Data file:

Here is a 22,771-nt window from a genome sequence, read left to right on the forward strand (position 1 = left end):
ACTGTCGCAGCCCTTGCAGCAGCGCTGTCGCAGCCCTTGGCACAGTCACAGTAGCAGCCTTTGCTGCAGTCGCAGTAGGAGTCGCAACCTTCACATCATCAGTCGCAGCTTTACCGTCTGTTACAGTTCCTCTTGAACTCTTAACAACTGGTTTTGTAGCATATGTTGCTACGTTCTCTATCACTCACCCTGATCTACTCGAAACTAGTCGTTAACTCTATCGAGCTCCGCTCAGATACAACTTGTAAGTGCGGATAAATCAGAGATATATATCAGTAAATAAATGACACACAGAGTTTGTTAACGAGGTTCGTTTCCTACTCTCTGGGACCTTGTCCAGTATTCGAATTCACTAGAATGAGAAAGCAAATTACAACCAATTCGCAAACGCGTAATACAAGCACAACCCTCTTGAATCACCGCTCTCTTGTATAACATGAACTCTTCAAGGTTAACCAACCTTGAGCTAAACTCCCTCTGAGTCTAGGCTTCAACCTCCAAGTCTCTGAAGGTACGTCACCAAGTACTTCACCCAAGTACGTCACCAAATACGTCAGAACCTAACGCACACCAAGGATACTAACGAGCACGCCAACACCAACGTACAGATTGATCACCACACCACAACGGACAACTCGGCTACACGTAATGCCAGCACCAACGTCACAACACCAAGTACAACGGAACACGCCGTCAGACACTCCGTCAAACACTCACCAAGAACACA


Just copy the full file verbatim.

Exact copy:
Here is a 22,771-nt window from a genome sequence, read left to right on the forward strand (position 1 = left end):
ACTGTCGCAGCCCTTGCAGCAGCGCTGTCGCAGCCCTTGGCACAGTCACAGTAGCAGCCTTTGCTGCAGTCGCAGTAGGAGTCGCAACCTTCACATCATCAGTCGCAGCTTTACCGTCTGTTACAGTTCCTCTTGAACTCTTAACAACTGGTTTTGTAGCATATGTTGCTACGTTCTCTATCACTCACCCTGATCTACTCGAAACTAGTCGTTAACTCTATCGAGCTCCGCTCAGATACAACTTGTAAGTGCGGATAAATCAGAGATATATATCAGTAAATAAATGACACACAGAGTTTGTTAACGAGGTTCGTTTCCTACTCTCTGGGACCTTGTCCAGTATTCGAATTCACTAGAATGAGAAAGCAAATTACAACCAATTCGCAAACGCGTAATACAAGCACAACCCTCTTGAATCACCGCTCTCTTGTATAACATGAACTCTTCAAGGTTAACCAACCTTGAGCTAAACTCCCTCTGAGTCTAGGCTTCAACCTCCAAGTCTCTGAAGGTACGTCACCAAGTACTTCACCCAAGTACGTCACCAAATACGTCAGAACCTAACGCACACCAAGGATACTAACGAGCACGCCAACACCAACGTACAGATTGATCACCACACCACAACGGACAACTCGGCTACACGTAATGCCAGCACCAACGTCACAACACCAAGTACAACGGAACACGCCGTCAGACACTCCGTCAAACACTCACCAAGAACACA